Environmental and Sustainability Education Research, Past and Future: Three Perspectives from Late, Mid, and Early Career Researchers

By Stevenson, Robert "Bob"; Ferreira, Jo-Anne et al. | Australian Journal of Environmental Education, March 2016 | Go to article overview

Environmental and Sustainability Education Research, Past and Future: Three Perspectives from Late, Mid, and Early Career Researchers


Stevenson, Robert "Bob", Ferreira, Jo-Anne, Emery, Sherridan, Australian Journal of Environmental Education


Robert (Bob) Stevenson's Perspective on the 1970s and 1980s

Growing up in the 1960s near the foreshores of Sydney Harbour, I often walked through the bush to reach and climb along its rocky shores. Many of these foreshores remain in their natural state today, which a former federal government Minister attributed to occurring 'more by accident than good planning'. This statement does not explain the full story. The accident was a military history, dating back to the late 19th century, of using these areas to guard against invasion by naval vessels. When the Australian Government in the early 1970s began discussing transferring some of these foreshore lands, local grassroots social movements worked to save portions of the Sydney Harbour foreshores from urban expansion and property developers. This community activism led to the declaration of the Sydney Harbour National Park in 1975. This declaration was not by accident--it was the result of a national and global environmental movement that created a new cultural context in which the protection of nature was valued and community-based political and conservation activism was socially acceptable.

Surrounded by this context, environmental education (EE) at this time had a nature conservation education focus, with the dominant EE research concern identifying what students gained from experiences in nature. The assumption was that the earlier the experience the better, and that awareness of nature would lead to changes in individuals' attitudes and behaviours. The goals of environmental education were modest--none challenged the dominant socioeconomic structure of Australian, or indeed of Western society (Stevenson, 1987).

A more defined and progressive agenda for EE came in the second half of the 1970s with the Belgrade Charter (UNESCO-UNEP, 1976) and Tbilisi Declaration (UNESCOUNEP, 1978), both of which expanded the concept of the environment to include the built, and specified the goals of active student involvement in investigating and working toward resolving environmental problems. These goals resonated with my experience of the community political activism that led to the establishment of the Sydney Harbour National Park and supported my belief that education should be about working towards a better environment and society. These international intergovernment conferences and reports were highly influential on EE theory and national and state policies in Australia, including in Queensland during the time of a highly conservative pro-development government.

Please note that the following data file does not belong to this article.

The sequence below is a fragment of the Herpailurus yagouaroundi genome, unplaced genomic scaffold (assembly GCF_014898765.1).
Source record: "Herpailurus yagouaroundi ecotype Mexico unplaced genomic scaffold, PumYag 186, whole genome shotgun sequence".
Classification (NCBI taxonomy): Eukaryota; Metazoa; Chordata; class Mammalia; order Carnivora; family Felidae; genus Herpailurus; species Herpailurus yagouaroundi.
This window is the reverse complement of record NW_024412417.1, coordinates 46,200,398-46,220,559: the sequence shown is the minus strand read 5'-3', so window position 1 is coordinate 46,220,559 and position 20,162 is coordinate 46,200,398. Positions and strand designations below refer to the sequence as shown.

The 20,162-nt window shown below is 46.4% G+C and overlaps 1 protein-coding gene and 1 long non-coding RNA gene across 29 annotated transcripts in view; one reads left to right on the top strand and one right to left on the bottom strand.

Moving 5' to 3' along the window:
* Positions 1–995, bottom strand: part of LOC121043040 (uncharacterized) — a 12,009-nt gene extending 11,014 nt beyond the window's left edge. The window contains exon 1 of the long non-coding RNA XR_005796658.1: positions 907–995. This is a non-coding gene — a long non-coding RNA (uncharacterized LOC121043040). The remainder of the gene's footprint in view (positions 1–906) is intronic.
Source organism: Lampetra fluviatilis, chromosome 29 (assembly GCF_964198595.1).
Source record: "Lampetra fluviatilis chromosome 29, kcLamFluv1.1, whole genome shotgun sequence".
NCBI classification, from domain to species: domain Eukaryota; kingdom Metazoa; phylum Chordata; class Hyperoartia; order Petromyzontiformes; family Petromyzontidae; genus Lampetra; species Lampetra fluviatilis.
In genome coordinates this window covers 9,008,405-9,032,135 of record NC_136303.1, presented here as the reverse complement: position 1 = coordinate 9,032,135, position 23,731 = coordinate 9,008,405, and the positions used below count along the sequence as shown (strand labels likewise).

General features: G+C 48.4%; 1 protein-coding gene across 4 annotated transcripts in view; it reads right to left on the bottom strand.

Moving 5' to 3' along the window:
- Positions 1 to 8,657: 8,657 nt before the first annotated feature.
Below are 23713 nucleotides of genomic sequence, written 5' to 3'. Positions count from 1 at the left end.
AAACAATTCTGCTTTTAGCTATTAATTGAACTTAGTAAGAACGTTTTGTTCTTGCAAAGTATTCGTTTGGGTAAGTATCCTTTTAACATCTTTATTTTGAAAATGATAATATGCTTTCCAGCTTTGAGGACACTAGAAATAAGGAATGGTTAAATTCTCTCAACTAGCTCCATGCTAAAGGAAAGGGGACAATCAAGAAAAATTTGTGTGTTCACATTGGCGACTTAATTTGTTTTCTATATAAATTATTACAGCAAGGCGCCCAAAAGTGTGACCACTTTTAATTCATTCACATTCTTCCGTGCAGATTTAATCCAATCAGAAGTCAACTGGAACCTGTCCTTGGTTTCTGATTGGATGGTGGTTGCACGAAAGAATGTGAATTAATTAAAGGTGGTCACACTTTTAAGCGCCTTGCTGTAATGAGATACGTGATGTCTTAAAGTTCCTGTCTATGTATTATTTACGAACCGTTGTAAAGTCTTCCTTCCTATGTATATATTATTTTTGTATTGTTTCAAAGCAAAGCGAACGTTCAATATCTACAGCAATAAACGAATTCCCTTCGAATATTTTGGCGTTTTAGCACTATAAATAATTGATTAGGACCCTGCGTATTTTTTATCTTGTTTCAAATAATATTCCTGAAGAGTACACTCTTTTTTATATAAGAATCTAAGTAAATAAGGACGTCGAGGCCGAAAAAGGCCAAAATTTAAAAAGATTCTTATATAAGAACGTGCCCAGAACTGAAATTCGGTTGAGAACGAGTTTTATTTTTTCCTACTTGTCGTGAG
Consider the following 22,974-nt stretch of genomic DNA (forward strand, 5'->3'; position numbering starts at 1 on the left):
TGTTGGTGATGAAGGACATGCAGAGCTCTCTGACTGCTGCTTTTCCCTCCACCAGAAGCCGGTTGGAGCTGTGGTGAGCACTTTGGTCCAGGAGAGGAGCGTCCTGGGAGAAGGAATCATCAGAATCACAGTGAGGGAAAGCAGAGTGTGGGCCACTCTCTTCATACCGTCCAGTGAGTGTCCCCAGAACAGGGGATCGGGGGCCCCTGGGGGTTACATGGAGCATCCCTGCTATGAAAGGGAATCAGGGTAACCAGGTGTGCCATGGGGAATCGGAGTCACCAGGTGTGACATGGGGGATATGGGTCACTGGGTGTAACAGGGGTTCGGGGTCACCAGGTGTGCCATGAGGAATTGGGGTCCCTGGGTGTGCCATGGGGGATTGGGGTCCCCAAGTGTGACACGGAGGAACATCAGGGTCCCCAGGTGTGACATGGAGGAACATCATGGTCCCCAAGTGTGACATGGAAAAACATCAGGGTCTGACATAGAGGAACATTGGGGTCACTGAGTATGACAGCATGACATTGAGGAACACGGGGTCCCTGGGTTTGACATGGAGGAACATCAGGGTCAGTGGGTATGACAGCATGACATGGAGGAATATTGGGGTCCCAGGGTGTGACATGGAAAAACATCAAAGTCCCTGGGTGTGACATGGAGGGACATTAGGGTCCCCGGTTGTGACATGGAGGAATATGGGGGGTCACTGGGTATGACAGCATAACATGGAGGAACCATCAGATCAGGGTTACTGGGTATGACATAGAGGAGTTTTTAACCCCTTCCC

In the 1980s, theorising about curriculum and educational research was particularly fertile, with debates about ideological, ontological, and epistemological positioning strongly in evidence. In particular, critical theory illuminated the socially reproductive role of education and argued instead for a social reconstruction approach that emphasised educating for transformation to a more egalitarian and just society--to which EE scholars added, and an ecologically sustainable one.

A socially critical perspective to theoretically frame EE research was led from the mid 1980s by Australian scholars such as Ian Robottom (Robottom, 1984, 1987), Annette (Greenall) Gough (Greenall, 1986, 1987), Noel Gough (Gough, 1984, 1987), John Fien (Fien, 1988), and, to a lesser extent, myself (Stevenson, 1987). John Huckle in the United Kingdom (Huckle, 1983, 1988) was another critical theorist who also influenced the international EE field. This scholarship challenged the dominant focus, especially in the United States, of viewing EE as about changing individual behaviour to predetermined ends. This U.S.-led behaviourist and positivistic focus assumed that so-called 'pro-environmental behaviours' are the desired outcome of EE. This 'deficit model', strongly represented in educational research efforts to identify ways of eliciting 'responsible environmental behaviour', usually fails to recognise the influence of socioeconomic structures on individual behaviour. …

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